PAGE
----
Feeling cold in the heat-of-the-Montana-day humidity wasn't because the mercury suddenly plummeted, but because it felt as though every ounce of clothing I was wearing miraculously disintegrated and I sat, bare, fully exposed in front of a near stranger.
I wasn't. Naked...that is. Exposed? Yep. Vulnerable? You bet. And she wasn't a stranger; she was my writing coach. A mentor, an immediate 'I-see-and-get-you' soul sister, a genius whose time I had the privilege to get a slice of. And it was that sweet woman who granted me a perspective and an understanding of this whole entrepreneurship journey that I, the wordsmithing copywriter, couldn't for the life of me find language to describe.
One Word-Loving Writer to Another
It was my first few moments of one on one time with her. I'd waited (patiently) for months to get to that quiet corner of Big Sky Country, and even more patiently for the 48 hours leading up to this moment of her undivided attention, her listening, her fast hand scratching beautiful words across her notebook with the same (and only) brand of pen her favourite author wrote with.
She asked me about my story. I shared the tale I had told time and again; the one where I lost myself in a sea of stretchy pants, where I didn't know what words were or were not mine, that life was falling apart behind the closed doors of my apartment...I went on. And on. But her interest wasn't so much in the breakdown. She leaned forward ever so slightly when I started to talk about what happened next.
How, after flipping the table on life and leaping without much of a net, my story was still about being disconnected from a sense of self, a sense of standing for anything, an ability to bring language to what I knew in the most gut-deep parts of my guts to be true.
She listened. And paused. And reflected back what she heard.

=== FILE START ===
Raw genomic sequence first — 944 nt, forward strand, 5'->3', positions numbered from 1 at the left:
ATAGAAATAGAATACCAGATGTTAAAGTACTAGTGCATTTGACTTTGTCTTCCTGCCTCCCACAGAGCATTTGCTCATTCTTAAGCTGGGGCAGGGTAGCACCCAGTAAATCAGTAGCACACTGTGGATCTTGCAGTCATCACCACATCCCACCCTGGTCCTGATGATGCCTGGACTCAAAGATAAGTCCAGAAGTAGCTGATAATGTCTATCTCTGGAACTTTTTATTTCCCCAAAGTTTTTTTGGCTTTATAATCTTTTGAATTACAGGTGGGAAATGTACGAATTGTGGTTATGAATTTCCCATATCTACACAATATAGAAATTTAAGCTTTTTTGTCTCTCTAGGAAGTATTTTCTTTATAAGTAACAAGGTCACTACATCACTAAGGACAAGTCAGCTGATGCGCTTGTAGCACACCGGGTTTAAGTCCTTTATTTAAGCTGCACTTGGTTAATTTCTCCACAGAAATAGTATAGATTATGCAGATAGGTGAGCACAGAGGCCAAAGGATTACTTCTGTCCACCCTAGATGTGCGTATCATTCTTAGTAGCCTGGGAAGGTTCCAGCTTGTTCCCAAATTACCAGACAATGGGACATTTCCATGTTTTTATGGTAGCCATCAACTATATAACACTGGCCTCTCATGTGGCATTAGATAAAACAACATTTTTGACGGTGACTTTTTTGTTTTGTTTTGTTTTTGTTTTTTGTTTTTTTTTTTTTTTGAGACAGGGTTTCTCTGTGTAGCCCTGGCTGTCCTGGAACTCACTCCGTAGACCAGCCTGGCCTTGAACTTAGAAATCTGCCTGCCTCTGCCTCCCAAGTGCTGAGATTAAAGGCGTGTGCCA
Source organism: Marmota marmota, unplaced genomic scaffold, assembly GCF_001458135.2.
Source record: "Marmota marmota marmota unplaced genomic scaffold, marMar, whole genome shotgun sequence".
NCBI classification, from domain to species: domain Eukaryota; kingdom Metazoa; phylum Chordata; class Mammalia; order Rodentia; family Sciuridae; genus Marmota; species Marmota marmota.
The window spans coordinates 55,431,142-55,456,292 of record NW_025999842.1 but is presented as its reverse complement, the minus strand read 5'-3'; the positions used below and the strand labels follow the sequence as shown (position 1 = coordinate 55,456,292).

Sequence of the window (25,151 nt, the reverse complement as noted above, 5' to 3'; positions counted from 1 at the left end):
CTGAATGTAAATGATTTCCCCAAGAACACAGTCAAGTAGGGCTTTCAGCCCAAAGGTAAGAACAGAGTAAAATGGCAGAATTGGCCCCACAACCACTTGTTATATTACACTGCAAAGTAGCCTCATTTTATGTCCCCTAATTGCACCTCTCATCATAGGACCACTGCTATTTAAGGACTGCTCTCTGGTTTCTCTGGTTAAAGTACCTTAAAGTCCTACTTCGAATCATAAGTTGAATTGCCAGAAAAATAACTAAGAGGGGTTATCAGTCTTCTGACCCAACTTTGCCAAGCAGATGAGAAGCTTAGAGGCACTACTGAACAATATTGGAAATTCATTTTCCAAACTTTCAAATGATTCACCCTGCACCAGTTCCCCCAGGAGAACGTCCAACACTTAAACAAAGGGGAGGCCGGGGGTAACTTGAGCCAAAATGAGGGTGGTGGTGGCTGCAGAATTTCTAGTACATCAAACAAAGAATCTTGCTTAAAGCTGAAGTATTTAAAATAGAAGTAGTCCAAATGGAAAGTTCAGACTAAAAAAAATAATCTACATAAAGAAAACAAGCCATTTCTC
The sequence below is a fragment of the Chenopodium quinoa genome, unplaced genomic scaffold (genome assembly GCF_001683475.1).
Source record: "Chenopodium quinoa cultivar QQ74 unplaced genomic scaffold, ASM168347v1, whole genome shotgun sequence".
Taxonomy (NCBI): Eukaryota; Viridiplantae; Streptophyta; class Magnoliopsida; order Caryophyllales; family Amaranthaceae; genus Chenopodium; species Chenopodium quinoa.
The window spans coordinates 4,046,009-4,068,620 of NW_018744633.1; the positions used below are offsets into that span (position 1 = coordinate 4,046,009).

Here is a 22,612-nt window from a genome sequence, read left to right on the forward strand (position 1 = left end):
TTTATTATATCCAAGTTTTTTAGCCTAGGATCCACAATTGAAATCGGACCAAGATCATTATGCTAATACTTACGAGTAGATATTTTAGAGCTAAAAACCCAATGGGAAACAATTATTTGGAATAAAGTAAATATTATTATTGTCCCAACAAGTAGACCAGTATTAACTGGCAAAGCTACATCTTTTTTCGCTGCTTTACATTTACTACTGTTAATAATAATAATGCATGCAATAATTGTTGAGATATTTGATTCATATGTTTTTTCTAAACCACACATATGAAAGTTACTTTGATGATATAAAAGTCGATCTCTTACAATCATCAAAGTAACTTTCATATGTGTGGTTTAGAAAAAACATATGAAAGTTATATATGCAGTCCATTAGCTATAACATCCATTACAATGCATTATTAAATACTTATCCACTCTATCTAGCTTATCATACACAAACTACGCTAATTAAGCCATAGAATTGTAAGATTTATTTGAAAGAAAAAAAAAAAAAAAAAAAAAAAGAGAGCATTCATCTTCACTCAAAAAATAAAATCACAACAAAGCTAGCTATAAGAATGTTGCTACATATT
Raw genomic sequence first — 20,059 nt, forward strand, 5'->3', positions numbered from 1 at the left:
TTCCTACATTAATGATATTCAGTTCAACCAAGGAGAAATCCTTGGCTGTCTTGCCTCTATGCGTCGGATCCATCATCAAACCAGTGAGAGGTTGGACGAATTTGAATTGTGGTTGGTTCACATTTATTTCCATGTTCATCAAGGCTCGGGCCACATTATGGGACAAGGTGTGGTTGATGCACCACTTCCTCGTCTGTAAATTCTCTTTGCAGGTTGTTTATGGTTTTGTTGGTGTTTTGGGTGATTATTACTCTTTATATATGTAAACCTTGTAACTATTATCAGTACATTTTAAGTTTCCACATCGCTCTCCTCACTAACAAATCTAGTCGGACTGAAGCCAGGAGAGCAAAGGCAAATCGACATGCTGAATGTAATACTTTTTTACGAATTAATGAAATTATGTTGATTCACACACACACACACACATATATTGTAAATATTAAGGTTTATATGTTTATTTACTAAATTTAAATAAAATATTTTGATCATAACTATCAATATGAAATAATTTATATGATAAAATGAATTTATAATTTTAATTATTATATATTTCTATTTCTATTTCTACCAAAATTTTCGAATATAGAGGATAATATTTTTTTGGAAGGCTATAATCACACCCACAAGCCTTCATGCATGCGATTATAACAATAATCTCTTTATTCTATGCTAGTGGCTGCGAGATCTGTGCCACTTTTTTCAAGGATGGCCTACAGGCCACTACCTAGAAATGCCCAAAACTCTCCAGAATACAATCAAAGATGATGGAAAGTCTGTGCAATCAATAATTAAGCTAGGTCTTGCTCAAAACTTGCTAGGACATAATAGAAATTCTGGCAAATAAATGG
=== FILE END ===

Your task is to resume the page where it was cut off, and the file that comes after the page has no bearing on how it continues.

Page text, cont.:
That, even though I had taken myself out of the place where I had felt locked down by language that wasn't mine, I was still struggling to really speak. That post-employment I had every reason to be using my voice and saying what simply felt good because the shackles of the 'right' language I had put on were gone, sharing and rejoicing and asking for what I wanted and saying what I needed. But I wasn't.
And then she, that deep listening lightbeam, simply said this:
After all that change, you were still under an inner gag order - and didn't have a company to point the finger at any more.
YEAP. Nailed it.
I had free reign on word choice and saying what was up, but was choking on what I really wanted and sometimes needed to say. At the random odd moment I might have succeeded in bringing up some kind of expressive amalgamation of thoughts, yet they would eject themselves from my body the same way a surprise vomit happens: often embarrassing, often messy and always leaving some kind of physical or emotional mark on the person who just happens to be in the line of fire.
Forgive me - but surprise word vomit is a thing.
(author's note: surprise real vomit is also a thing. Trevor Noah agrees. Watch his special.)
The Real (Wordy) Deal of Self Expression
Now let me assure you: I've gotten better. It's taken a short 31 years but I'm finally getting a handle on the whole 'better out than in' thing when it comes to saying what I know to be true and being real with how I feel, what I need, what I want. And yes, it's coming up and out less in a spew-like fashion and with much more conscious consideration, and a whole heap more alignment with what I really mean...most of the time. #communicatorinprocess
And holy heck it's been a journey...just ask some of my old boyfriends. I was number one most best at expecting them to know what I was thinking or feeling without saying anything at all AND to 'get it' when I would lose my proverbial shit (aka: word vomit) all over them, with more blame-infused projections than you could shake a stick at.
What Laura helped me uncover was that writing, and in particular this freelance copywriting business. has been about gently releasing myself and the people I work with of our individual and collective gag orders: creating a safe space for real, true expression to occur.
My genius in helping clients find the right words for them is the exact process that set me free of my own self imposed gag order and made expression the norm, not the abnormal.
Said expression now includes a clear no, a passionate yes, and the confidence to cuss in public on panels I've been invited to speak on. Bundle in the ability to set boundaries, to confidently put a price tag on my work, to say things like 'that doesn't work for me'. To share clearly, with purpose about what I'm here to do in this world.
There's a process - yes. And it's something I'm sure keen to share. AND. Know this: you gotta be ready to leave word-vomit behind and start spewing rainbows instead. Or something like that. Whether it's for your business or for your own sense of expression and owning your words, reach out. I'm ready to paint rainbows on the floor with you.